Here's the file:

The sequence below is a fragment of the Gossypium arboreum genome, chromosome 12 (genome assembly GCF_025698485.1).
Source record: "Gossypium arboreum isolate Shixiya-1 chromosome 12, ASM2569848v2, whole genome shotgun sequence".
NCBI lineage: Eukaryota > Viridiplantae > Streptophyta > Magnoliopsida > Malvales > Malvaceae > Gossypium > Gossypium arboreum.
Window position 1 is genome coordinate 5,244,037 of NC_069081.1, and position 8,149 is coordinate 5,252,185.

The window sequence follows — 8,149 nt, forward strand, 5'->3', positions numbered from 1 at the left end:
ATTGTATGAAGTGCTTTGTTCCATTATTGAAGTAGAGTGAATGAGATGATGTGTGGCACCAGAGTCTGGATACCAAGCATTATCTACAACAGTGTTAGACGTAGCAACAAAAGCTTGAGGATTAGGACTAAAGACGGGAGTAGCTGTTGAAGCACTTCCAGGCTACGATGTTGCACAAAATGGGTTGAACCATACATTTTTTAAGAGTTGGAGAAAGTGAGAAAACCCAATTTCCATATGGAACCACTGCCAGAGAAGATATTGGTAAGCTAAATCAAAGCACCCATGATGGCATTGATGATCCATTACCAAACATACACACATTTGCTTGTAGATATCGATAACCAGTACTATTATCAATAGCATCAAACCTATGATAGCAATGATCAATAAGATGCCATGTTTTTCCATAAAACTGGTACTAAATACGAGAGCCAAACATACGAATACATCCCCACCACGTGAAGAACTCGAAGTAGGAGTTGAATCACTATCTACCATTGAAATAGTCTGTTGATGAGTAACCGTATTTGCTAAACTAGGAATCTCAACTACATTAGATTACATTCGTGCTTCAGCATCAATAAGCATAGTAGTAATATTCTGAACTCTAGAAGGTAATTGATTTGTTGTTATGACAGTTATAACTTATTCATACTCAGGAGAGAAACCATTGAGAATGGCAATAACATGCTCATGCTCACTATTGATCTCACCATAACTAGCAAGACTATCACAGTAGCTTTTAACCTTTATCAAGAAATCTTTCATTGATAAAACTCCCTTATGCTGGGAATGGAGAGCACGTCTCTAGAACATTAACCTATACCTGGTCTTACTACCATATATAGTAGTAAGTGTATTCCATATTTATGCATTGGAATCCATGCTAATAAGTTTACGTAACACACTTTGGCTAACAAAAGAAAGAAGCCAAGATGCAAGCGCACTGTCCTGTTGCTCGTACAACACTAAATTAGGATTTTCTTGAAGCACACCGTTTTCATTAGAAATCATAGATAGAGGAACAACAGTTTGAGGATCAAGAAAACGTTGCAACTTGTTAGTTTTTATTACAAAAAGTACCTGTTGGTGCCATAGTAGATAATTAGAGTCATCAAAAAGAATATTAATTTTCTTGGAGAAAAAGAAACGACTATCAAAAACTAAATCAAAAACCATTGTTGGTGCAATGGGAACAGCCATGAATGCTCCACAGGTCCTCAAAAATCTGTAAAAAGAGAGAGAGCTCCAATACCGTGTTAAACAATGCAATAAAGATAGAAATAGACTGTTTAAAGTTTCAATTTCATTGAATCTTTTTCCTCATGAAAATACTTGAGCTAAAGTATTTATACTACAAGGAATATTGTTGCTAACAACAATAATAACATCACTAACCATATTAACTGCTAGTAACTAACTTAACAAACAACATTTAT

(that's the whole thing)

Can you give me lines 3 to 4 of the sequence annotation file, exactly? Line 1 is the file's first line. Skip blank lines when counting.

NCBI lineage: Eukaryota > Viridiplantae > Streptophyta > Magnoliopsida > Malvales > Malvaceae > Gossypium > Gossypium arboreum.
Window position 1 is genome coordinate 5,244,037 of NC_069081.1, and position 8,149 is coordinate 5,252,185.